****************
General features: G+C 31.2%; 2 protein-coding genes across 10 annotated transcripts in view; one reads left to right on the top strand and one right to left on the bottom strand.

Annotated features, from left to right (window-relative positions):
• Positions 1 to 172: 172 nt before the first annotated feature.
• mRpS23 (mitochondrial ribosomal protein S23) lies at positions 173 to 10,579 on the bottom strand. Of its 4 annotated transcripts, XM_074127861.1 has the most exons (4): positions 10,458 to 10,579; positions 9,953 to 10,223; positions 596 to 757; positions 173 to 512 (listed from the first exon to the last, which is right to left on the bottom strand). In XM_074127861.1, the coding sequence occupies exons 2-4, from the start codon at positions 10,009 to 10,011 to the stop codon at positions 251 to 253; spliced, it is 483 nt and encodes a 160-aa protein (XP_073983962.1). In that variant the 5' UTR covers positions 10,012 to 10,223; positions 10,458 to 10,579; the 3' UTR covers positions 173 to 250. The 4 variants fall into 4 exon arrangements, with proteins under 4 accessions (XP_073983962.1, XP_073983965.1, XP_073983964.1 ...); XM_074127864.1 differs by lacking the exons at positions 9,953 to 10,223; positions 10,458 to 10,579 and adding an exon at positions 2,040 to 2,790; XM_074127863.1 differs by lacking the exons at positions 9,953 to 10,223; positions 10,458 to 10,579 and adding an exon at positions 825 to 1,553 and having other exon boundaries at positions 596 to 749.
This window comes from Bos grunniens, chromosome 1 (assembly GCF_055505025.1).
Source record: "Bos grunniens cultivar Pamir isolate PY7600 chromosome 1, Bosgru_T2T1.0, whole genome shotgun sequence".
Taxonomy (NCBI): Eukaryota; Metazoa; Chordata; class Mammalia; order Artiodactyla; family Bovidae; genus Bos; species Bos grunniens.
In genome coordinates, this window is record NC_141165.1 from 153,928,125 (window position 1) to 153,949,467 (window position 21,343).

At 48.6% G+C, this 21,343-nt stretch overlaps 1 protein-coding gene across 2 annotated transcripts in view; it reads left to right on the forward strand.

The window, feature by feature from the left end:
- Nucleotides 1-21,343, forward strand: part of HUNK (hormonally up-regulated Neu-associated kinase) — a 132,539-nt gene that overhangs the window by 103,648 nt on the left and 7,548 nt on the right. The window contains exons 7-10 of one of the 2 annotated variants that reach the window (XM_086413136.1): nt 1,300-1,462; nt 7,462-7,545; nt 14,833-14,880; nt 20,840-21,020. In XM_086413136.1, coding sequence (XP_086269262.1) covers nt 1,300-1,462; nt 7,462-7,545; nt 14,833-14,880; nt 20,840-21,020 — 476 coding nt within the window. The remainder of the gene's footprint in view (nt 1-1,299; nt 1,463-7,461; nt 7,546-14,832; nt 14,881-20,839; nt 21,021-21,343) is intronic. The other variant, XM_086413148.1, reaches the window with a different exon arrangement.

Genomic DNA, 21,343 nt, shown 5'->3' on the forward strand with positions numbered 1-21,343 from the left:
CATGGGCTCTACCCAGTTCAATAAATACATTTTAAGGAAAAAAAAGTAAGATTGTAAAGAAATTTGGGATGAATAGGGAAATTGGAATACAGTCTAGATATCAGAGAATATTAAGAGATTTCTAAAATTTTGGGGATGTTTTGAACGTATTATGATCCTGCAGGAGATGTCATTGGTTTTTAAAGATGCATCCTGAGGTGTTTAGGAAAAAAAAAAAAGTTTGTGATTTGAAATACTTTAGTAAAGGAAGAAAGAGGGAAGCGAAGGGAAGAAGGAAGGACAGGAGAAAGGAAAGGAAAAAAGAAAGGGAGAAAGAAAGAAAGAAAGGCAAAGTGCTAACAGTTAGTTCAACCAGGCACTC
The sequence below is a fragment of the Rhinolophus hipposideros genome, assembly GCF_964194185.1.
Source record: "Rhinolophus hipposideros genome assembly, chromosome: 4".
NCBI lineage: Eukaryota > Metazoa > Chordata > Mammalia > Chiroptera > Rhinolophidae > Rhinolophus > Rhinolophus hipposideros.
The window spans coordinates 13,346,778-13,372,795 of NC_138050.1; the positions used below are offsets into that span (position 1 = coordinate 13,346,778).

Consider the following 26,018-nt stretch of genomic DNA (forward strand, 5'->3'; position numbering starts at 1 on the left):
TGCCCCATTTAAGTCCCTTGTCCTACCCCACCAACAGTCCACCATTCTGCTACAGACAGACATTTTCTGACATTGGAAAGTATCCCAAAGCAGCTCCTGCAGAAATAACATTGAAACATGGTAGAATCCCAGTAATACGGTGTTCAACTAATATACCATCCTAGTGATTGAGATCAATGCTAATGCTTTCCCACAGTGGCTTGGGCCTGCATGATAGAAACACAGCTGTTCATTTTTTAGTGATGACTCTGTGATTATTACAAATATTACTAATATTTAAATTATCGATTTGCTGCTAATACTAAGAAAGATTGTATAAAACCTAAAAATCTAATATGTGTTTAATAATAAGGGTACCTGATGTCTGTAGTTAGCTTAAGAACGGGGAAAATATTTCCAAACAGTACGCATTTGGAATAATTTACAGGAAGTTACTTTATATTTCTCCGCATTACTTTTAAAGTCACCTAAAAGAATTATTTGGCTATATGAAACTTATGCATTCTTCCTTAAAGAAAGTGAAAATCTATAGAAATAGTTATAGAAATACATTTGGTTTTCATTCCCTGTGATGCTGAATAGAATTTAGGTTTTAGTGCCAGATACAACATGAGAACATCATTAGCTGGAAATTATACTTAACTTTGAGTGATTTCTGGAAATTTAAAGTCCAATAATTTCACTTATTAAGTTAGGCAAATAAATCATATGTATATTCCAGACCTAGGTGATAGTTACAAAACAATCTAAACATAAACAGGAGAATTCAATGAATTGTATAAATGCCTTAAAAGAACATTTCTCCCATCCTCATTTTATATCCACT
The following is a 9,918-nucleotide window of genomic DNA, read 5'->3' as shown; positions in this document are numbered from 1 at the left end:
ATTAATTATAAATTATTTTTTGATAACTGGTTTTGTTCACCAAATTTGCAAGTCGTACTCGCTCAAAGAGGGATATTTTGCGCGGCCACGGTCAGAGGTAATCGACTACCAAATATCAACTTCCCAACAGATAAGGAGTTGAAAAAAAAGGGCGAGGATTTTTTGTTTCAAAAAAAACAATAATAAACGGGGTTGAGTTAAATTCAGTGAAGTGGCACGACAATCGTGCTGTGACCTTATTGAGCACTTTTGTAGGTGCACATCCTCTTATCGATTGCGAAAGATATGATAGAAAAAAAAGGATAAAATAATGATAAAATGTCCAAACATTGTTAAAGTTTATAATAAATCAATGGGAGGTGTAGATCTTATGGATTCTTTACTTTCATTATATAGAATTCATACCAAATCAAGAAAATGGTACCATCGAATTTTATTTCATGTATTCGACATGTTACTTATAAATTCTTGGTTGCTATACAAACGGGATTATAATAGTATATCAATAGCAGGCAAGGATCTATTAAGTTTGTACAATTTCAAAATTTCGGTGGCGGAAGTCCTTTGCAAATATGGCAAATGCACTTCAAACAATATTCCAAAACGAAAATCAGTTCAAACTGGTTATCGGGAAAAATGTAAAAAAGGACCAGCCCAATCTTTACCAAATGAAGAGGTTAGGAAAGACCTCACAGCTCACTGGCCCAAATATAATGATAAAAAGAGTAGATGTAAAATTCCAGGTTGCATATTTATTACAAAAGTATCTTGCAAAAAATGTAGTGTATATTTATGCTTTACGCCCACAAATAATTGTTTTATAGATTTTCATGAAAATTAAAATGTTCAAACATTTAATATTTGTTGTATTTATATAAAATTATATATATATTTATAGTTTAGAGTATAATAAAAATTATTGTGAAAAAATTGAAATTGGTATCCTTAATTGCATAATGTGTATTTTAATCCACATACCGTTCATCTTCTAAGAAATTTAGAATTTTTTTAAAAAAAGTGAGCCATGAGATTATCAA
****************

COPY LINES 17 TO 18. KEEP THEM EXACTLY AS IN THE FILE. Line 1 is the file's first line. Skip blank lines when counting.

The window spans coordinates 13,346,778-13,372,795 of NC_138050.1; the positions used below are offsets into that span (position 1 = coordinate 13,346,778).

Consider the following 26,018-nt stretch of genomic DNA (forward strand, 5'->3'; position numbering starts at 1 on the left):